Pelvic girdle pain and pregnancy (2022)

This information is for you if you are pregnant and want to know what might be causing the pain in your pelvic girdle joints during pregnancy and what you can do about it.

If you are a partner, relative or friend of someone with pelvic girdle pain (PGP), you may also find it helpful.

The information here aims to help you better understand your health and your options for treatment and care. Your healthcare team is there to support you in making decisions that are right for you. They can help by discussing your situation with you and answering your questions.

This information covers:

  • What pelvic girdle pain is and what causes it
  • Symptoms of PGP
  • What to do to help symptoms
  • Treatment options and choices around birth
  • What to expect after birth

You can see a full glossary of allmedical terms.

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What is pelvic girdle pain?

The pelvic girdle is a ring of bones around your body at the base of your spine. PGP is pain in the front and/or the back of your pelvis that can also affect other areas such as the hips or thighs. It can affect the sacroiliac joints at the back and/or the symphysis pubis joint at the front. PGP used to be known as symphysis pubis dysfunction (SPD).

Pelvic girdle pain and pregnancy (1)

PGP is common, affecting 1 in 5 pregnant women, and can affect your mobility and quality of life. Pain when you are walking, climbing stairs and turning over in bed are common symptoms of PGP. However, early diagnosis and treatment can relieve your pain. Treatment is safe at any stage during or after pregnancy.

What causes PGP?

The three joints in the pelvis work together and normally move slightly. PGP is usually caused by the joints moving unevenly, which can lead to the pelvic girdle becoming less stable and therefore painful. As your baby grows in the womb, the extra weight and the change in the way you sit or stand will put more strain on your pelvis.

You are more likely to have PGP if you have had a back problem or have injured your pelvis in the past or have hypermobility syndrome, a condition in which your joints stretch more than normal.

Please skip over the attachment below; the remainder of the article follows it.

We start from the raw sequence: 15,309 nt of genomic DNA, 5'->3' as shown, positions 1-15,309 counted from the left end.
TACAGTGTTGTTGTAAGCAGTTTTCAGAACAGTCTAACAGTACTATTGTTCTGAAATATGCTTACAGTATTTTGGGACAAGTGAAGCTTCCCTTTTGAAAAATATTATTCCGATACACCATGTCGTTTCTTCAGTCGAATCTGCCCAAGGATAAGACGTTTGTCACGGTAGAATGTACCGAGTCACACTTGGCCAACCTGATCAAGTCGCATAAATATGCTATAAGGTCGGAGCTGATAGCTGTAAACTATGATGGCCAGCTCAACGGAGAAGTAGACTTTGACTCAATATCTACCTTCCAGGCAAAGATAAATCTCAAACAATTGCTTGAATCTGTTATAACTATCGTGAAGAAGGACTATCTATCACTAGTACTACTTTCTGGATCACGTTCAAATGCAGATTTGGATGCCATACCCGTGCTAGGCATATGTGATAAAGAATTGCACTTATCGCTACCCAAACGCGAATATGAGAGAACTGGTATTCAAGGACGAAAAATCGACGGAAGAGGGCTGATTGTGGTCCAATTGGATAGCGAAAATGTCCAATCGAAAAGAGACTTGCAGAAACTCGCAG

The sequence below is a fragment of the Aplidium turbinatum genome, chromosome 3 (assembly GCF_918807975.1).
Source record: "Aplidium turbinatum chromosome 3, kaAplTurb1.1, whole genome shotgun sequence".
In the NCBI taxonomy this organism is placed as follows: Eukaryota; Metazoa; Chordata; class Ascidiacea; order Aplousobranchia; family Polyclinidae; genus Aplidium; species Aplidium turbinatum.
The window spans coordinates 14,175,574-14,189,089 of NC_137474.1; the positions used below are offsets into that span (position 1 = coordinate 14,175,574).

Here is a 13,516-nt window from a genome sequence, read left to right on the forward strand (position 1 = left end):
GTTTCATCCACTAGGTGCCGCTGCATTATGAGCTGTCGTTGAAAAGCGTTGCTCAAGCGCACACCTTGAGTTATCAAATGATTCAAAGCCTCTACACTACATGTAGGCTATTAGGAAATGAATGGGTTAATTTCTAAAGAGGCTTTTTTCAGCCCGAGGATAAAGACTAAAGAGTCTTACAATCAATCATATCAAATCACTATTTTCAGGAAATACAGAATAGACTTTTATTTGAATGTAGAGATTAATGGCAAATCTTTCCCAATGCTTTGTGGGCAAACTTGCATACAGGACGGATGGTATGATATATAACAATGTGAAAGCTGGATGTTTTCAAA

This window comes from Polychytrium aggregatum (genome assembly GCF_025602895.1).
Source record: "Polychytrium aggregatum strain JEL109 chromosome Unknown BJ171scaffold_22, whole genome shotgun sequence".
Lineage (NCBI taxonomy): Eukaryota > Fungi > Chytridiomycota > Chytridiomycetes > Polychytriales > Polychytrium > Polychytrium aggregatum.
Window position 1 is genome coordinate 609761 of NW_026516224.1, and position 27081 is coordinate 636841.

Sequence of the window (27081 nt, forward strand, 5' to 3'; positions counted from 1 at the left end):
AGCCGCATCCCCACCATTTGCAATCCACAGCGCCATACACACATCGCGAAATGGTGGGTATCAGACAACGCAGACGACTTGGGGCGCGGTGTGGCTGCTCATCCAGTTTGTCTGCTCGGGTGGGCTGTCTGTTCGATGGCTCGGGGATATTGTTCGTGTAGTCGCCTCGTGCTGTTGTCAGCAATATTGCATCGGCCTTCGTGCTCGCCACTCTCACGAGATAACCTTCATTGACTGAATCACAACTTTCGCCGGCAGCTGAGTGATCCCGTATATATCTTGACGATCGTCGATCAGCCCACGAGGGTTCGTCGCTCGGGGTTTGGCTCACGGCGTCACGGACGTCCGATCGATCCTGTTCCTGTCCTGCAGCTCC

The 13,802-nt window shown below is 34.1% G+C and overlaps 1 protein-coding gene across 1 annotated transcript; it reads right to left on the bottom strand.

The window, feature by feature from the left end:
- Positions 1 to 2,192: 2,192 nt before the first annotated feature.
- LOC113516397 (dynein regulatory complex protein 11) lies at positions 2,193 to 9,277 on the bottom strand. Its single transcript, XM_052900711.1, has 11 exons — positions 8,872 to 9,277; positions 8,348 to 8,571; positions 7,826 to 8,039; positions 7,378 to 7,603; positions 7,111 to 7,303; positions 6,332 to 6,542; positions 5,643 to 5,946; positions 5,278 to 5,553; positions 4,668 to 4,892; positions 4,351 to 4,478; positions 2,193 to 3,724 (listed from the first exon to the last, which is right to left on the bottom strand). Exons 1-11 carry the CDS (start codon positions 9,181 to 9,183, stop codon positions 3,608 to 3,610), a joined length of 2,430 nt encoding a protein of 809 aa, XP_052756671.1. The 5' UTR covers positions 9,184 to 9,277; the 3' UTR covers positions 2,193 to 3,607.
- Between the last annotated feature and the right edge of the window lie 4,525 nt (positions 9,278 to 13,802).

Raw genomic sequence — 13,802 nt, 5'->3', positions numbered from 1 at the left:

(Video) Pregnancy Related Pelvic Girdle Pain | Physiotherapy | Mater Mothers

Can PGP harm my baby?

No. Although PGP can be very painful for you, it will not harm your baby.

What are the symptoms of PGP?

PGP can be mild to severe but is treatable at any stage in pregnancy and the sooner it is treated, the more likely you are to feel better. It is more common later in pregnancy. Symptoms include:

  • pain in the pubic region, lower back, hips, groin, thighs or knees
  • clicking or grinding in the pelvic area
  • pain made worse by movement, for example:
    • walking on uneven surfaces/rough ground or for long distances
    • moving your knees apart, like getting in and out of the car
    • standing on one leg, like climbing the stairs, dressing or getting in or out of the bath
    • rolling over in bed
    • during sexual intercourse.

How is PGP diagnosed?

Tell your midwife or doctor about your pain. You should be offered an appointment with a physiotherapist who will make an assessment to diagnose PGP. This will involve looking at your posture and your back and hip movements and ruling out other causes of pelvic pain.

(Video) Pelvic Girdle Pain Advice Class

What can I do to help my symptoms?

The following simple measures may help:

  • keeping active but also getting plenty of rest
  • standing tall with your bump and bottom tucked in a little
  • changing your position frequently – try not to sit for more than 30 minutes at a time
  • sitting to get dressed and undressed
  • putting equal weight on each leg when you stand
  • trying to keep your legs together when getting in and out of the car
  • lying on the less painful side while sleeping
  • keeping your knees together when turning over in bed
  • using a pillow under your bump and between your legs for extra support in bed.

You should avoid anything that may make your symptoms worse, such as:

  • lifting anything heavy, for example heavy shopping
  • going up and down the stairs too often
  • stooping, bending or twisting to lift or carry a toddler or baby on one hip
  • sitting on the floor, sitting twisted, or sitting or standing for long periods
  • standing on one leg or crossing your legs.

What are my treatment options?

Your physiotherapist will suggest the right treatment for you. This may include:

  • advice on avoiding movements that may be aggravating the pain. You will be given advice on the best positions for movement and rest and how to pace your activities to lessen your pain.
  • exercises that should help relieve your pain and allow you to move around more easily. They should also strengthen your abdominal and pelvic floor muscles to improve your balance and posture and make your spine more stable.
  • manual therapy (hands-on treatment) to the muscles and joints by a physiotherapist, osteopath or chiropractor who specialises in PGP in pregnancy. They will give you hands-on treatment to gently mobilise or move the joints to get them back into position, and help them move normally again. This should not be painful.
  • warm baths, or heat or ice packs
  • hydrotherapy
  • acupuncture
  • a support belt or crutches.

For most women, early diagnosis and treatment should stop symptoms from getting worse, relieve your pain and help you continue with your normal everyday activities. It is therefore very important that you are referred for treatment early. PGP is not something you just have to ‘put up with’ until your baby is born.